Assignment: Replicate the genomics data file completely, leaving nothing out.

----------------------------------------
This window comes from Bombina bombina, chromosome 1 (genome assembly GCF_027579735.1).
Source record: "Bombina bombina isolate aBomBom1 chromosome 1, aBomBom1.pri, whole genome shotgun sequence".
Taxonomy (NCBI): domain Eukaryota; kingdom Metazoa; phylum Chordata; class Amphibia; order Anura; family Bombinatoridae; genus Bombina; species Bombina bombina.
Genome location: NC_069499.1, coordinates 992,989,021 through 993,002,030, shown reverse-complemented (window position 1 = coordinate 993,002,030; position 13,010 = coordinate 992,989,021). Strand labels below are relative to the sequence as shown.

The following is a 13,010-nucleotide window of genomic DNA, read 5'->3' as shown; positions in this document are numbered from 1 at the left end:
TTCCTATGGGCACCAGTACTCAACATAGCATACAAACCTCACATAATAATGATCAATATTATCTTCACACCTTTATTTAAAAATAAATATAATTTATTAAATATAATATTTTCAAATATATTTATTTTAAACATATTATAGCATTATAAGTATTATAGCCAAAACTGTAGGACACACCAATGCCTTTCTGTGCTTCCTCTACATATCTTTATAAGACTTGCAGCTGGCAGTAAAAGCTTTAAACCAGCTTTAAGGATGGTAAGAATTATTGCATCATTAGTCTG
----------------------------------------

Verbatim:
This window comes from Bombina bombina, chromosome 1 (genome assembly GCF_027579735.1).
Source record: "Bombina bombina isolate aBomBom1 chromosome 1, aBomBom1.pri, whole genome shotgun sequence".
Taxonomy (NCBI): domain Eukaryota; kingdom Metazoa; phylum Chordata; class Amphibia; order Anura; family Bombinatoridae; genus Bombina; species Bombina bombina.
Genome location: NC_069499.1, coordinates 992,989,021 through 993,002,030, shown reverse-complemented (window position 1 = coordinate 993,002,030; position 13,010 = coordinate 992,989,021). Strand labels below are relative to the sequence as shown.

The following is a 13,010-nucleotide window of genomic DNA, read 5'->3' as shown; positions in this document are numbered from 1 at the left end:
TTCCTATGGGCACCAGTACTCAACATAGCATACAAACCTCACATAATAATGATCAATATTATCTTCACACCTTTATTTAAAAATAAATATAATTTATTAAATATAATATTTTCAAATATATTTATTTTAAACATATTATAGCATTATAAGTATTATAGCCAAAACTGTAGGACACACCAATGCCTTTCTGTGCTTCCTCTACATATCTTTATAAGACTTGCAGCTGGCAGTAAAAGCTTTAAACCAGCTTTAAGGATGGTAAGAATTATTGCATCATTAGTCTG